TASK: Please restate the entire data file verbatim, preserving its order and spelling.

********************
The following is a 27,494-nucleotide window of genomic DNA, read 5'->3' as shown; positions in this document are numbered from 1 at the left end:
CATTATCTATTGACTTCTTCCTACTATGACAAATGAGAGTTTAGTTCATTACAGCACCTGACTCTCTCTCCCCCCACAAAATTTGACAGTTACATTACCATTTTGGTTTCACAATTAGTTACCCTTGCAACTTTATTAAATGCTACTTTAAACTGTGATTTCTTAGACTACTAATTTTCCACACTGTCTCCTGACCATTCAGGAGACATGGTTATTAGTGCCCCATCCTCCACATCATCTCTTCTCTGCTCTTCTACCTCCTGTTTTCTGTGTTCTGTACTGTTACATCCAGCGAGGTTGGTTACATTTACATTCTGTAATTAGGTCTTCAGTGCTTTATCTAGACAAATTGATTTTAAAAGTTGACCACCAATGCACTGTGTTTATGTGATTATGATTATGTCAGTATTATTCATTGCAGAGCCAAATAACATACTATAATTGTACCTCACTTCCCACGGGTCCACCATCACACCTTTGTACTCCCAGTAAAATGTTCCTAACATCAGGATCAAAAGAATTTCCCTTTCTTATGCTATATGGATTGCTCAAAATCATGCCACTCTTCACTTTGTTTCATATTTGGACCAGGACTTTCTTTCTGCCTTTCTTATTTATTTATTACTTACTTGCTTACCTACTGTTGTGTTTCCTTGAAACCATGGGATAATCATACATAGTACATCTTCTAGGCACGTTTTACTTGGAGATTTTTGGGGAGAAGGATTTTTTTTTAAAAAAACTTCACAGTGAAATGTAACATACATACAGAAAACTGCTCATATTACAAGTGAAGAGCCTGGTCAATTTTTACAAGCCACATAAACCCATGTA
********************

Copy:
The following is a 27,494-nucleotide window of genomic DNA, read 5'->3' as shown; positions in this document are numbered from 1 at the left end:
CATTATCTATTGACTTCTTCCTACTATGACAAATGAGAGTTTAGTTCATTACAGCACCTGACTCTCTCTCCCCCCACAAAATTTGACAGTTACATTACCATTTTGGTTTCACAATTAGTTACCCTTGCAACTTTATTAAATGCTACTTTAAACTGTGATTTCTTAGACTACTAATTTTCCACACTGTCTCCTGACCATTCAGGAGACATGGTTATTAGTGCCCCATCCTCCACATCATCTCTTCTCTGCTCTTCTACCTCCTGTTTTCTGTGTTCTGTACTGTTACATCCAGCGAGGTTGGTTACATTTACATTCTGTAATTAGGTCTTCAGTGCTTTATCTAGACAAATTGATTTTAAAAGTTGACCACCAATGCACTGTGTTTATGTGATTATGATTATGTCAGTATTATTCATTGCAGAGCCAAATAACATACTATAATTGTACCTCACTTCCCACGGGTCCACCATCACACCTTTGTACTCCCAGTAAAATGTTCCTAACATCAGGATCAAAAGAATTTCCCTTTCTTATGCTATATGGATTGCTCAAAATCATGCCACTCTTCACTTTGTTTCATATTTGGACCAGGACTTTCTTTCTGCCTTTCTTATTTATTTATTACTTACTTGCTTACCTACTGTTGTGTTTCCTTGAAACCATGGGATAATCATACATAGTACATCTTCTAGGCACGTTTTACTTGGAGATTTTTGGGGAGAAGGATTTTTTTTTAAAAAAACTTCACAGTGAAATGTAACATACATACAGAAAACTGCTCATATTACAAGTGAAGAGCCTGGTCAATTTTTACAAGCCACATAAACCCATGTA